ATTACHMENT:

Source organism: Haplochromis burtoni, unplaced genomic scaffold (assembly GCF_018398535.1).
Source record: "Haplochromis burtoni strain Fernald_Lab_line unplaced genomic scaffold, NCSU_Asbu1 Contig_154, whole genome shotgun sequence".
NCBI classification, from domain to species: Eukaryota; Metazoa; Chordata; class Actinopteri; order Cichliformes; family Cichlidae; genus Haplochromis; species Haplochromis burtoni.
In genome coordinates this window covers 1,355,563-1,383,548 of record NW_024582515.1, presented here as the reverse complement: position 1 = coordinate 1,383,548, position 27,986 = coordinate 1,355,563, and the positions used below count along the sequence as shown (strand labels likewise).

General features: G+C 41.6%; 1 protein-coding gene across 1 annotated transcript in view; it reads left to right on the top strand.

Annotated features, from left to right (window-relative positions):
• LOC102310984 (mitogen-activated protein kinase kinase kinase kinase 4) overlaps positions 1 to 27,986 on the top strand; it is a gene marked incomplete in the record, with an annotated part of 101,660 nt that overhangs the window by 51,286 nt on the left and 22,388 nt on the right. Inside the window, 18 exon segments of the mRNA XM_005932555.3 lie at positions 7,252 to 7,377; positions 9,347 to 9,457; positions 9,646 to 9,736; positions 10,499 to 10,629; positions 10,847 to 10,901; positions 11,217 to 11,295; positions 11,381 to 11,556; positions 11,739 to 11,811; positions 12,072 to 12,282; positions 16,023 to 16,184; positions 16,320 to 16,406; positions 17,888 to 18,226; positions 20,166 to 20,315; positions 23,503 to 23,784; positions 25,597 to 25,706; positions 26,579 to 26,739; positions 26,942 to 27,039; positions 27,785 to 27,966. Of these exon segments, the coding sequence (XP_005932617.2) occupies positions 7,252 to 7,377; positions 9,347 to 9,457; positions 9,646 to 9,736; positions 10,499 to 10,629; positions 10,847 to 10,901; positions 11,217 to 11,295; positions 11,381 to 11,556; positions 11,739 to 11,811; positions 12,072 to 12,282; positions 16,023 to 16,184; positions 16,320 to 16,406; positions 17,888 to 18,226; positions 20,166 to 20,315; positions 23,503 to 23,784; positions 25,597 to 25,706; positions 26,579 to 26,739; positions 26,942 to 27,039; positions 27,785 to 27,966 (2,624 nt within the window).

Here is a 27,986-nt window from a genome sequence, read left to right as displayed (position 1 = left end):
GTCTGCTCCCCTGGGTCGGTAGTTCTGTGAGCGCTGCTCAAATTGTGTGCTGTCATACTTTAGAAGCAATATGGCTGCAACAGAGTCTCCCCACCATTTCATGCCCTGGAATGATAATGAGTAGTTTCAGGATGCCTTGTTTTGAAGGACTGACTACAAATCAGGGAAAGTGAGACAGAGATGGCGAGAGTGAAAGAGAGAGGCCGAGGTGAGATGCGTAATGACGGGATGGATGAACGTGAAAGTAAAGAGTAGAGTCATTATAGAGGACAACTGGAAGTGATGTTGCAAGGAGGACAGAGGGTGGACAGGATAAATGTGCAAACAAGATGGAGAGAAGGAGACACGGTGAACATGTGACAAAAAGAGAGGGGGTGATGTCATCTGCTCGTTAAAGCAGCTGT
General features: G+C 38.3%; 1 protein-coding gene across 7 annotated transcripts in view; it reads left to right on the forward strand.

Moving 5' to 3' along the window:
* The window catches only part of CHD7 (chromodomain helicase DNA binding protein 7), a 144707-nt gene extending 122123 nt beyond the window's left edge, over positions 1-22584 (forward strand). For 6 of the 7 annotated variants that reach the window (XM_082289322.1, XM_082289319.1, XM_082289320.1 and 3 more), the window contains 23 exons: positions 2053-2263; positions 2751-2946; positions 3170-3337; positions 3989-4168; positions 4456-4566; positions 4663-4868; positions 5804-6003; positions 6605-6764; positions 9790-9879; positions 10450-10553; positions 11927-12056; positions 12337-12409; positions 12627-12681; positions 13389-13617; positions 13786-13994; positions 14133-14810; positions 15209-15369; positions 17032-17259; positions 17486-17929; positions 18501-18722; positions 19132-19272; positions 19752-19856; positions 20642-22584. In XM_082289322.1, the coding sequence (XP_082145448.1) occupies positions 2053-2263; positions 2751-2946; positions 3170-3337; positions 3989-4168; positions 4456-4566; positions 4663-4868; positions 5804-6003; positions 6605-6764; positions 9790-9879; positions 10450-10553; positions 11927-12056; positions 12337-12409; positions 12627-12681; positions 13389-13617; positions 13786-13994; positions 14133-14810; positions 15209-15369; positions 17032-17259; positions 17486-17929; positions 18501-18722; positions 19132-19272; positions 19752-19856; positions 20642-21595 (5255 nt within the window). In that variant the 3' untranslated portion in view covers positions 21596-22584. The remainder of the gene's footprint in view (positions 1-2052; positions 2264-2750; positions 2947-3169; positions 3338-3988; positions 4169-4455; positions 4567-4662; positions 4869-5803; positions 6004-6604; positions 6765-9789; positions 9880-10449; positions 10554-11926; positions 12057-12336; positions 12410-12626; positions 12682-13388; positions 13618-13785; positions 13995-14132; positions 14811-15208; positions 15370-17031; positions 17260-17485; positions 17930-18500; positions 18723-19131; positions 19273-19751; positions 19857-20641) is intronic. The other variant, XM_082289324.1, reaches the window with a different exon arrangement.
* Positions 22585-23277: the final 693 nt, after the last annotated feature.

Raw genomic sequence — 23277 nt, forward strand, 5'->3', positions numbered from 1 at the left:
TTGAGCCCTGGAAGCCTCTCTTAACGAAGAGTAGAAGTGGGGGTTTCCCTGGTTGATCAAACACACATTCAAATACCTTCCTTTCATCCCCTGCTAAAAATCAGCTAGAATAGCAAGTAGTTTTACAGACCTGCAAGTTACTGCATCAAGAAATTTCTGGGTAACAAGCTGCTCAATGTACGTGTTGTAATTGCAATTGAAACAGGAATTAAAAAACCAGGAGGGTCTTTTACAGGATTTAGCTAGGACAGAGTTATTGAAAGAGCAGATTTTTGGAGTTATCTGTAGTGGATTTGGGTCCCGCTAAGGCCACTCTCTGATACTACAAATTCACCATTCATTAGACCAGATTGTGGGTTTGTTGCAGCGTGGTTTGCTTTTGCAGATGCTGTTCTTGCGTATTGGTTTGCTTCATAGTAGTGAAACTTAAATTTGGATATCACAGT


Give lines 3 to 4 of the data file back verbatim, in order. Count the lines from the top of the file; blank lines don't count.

NCBI classification, from domain to species: Eukaryota; Metazoa; Chordata; class Actinopteri; order Cichliformes; family Cichlidae; genus Haplochromis; species Haplochromis burtoni.
In genome coordinates this window covers 1,355,563-1,383,548 of record NW_024582515.1, presented here as the reverse complement: position 1 = coordinate 1,383,548, position 27,986 = coordinate 1,355,563, and the positions used below count along the sequence as shown (strand labels likewise).